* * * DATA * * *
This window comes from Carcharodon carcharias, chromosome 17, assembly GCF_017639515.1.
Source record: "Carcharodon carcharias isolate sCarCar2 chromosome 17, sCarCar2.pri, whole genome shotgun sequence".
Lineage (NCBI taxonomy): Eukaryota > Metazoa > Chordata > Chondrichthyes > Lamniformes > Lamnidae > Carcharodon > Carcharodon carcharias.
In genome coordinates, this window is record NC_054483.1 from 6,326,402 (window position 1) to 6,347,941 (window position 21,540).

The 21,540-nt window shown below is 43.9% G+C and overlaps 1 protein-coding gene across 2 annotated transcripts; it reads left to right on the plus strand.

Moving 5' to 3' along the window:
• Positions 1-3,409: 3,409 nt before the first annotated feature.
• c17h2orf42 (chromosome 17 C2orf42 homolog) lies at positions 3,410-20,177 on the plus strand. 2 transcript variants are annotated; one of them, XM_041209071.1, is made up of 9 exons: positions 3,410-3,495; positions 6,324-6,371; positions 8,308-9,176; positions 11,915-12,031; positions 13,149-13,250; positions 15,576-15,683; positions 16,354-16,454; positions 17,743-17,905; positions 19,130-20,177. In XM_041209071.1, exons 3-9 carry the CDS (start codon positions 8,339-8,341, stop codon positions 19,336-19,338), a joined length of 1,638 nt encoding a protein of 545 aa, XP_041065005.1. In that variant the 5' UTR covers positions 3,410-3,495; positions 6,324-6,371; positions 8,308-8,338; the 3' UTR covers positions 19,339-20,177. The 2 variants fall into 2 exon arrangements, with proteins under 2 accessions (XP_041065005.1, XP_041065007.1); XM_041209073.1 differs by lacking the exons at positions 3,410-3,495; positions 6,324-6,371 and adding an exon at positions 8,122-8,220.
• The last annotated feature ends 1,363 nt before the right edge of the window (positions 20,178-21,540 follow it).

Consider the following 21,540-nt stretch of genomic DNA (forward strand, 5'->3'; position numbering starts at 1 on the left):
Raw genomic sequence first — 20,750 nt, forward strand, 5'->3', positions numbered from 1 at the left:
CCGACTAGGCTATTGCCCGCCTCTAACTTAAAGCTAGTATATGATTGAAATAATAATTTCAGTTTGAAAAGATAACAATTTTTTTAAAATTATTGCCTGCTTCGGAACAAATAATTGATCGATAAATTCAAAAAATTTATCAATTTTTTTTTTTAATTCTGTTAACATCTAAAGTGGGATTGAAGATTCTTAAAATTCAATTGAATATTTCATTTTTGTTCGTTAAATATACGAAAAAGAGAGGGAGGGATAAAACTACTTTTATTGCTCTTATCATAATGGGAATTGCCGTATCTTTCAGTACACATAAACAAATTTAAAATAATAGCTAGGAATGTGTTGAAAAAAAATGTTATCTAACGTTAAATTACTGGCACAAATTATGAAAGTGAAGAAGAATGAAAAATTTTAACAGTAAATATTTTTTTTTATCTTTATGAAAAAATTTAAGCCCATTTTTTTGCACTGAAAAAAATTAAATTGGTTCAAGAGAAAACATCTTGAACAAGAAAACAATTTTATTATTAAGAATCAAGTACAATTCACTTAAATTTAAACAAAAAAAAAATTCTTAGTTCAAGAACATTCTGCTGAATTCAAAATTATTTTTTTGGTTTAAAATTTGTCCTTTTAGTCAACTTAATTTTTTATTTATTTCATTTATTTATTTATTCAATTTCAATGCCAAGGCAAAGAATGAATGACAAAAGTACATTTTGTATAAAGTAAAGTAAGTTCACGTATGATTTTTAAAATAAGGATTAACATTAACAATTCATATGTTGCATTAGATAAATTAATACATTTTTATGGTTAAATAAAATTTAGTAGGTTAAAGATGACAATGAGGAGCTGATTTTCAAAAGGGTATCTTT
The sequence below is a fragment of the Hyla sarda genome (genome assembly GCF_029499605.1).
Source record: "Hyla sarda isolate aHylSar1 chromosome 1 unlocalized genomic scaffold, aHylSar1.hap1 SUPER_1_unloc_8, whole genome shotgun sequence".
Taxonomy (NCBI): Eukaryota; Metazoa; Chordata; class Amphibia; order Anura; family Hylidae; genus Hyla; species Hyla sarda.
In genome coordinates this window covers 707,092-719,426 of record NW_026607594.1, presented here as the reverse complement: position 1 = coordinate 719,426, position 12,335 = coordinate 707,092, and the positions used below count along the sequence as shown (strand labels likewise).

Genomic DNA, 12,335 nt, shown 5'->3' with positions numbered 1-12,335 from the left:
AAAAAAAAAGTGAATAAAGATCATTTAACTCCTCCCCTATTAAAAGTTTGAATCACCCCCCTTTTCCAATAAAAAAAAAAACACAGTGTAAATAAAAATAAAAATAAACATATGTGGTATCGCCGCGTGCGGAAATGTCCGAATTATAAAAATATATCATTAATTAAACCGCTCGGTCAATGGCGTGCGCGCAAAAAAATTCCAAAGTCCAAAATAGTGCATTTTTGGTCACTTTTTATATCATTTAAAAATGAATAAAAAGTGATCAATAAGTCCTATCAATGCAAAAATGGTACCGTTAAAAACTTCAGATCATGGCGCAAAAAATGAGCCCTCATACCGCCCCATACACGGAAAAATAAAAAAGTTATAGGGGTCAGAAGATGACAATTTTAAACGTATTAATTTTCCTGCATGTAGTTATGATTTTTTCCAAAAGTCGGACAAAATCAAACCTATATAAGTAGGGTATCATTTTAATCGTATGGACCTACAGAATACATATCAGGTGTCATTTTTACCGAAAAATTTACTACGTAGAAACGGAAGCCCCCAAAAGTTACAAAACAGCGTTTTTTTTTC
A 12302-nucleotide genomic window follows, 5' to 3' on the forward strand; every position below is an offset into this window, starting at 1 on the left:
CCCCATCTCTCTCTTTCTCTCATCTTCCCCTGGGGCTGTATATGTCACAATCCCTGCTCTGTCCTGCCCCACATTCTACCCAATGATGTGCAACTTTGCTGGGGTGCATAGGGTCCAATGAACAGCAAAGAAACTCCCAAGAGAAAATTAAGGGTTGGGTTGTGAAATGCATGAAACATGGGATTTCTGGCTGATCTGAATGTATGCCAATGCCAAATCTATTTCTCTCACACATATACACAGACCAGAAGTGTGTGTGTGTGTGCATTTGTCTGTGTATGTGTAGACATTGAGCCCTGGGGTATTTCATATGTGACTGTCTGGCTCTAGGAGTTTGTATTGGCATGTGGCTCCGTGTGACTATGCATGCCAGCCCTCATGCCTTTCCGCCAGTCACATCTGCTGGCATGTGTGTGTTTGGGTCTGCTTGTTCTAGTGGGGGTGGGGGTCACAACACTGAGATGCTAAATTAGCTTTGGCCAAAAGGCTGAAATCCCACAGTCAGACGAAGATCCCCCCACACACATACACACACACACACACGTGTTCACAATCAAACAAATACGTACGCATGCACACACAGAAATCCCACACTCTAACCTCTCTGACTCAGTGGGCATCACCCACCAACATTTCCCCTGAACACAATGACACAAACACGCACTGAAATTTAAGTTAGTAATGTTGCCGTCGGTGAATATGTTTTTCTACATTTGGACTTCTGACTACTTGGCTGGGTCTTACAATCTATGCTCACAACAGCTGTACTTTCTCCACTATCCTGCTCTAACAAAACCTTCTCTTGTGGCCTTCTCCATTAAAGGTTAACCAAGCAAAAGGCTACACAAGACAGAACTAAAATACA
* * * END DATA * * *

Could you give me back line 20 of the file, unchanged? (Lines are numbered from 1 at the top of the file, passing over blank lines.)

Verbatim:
CCCCATCTCTCTCTTTCTCTCATCTTCCCCTGGGGCTGTATATGTCACAATCCCTGCTCTGTCCTGCCCCACATTCTACCCAATGATGTGCAACTTTGCTGGGGTGCATAGGGTCCAATGAACAGCAAAGAAACTCCCAAGAGAAAATTAAGGGTTGGGTTGTGAAATGCATGAAACATGGGATTTCTGGCTGATCTGAATGTATGCCAATGCCAAATCTATTTCTCTCACACATATACACAGACCAGAAGTGTGTGTGTGTGTGCATTTGTCTGTGTATGTGTAGACATTGAGCCCTGGGGTATTTCATATGTGACTGTCTGGCTCTAGGAGTTTGTATTGGCATGTGGCTCCGTGTGACTATGCATGCCAGCCCTCATGCCTTTCCGCCAGTCACATCTGCTGGCATGTGTGTGTTTGGGTCTGCTTGTTCTAGTGGGGGTGGGGGTCACAACACTGAGATGCTAAATTAGCTTTGGCCAAAAGGCTGAAATCCCACAGTCAGACGAAGATCCCCCCACACACATACACACACACACACACGTGTTCACAATCAAACAAATACGTACGCATGCACACACAGAAATCCCACACTCTAACCTCTCTGACTCAGTGGGCATCACCCACCAACATTTCCCCTGAACACAATGACACAAACACGCACTGAAATTTAAGTTAGTAATGTTGCCGTCGGTGAATATGTTTTTCTACATTTGGACTTCTGACTACTTGGCTGGGTCTTACAATCTATGCTCACAACAGCTGTACTTTCTCCACTATCCTGCTCTAACAAAACCTTCTCTTGTGGCCTTCTCCATTAAAGGTTAACCAAGCAAAAGGCTACACAAGACAGAACTAAAATACA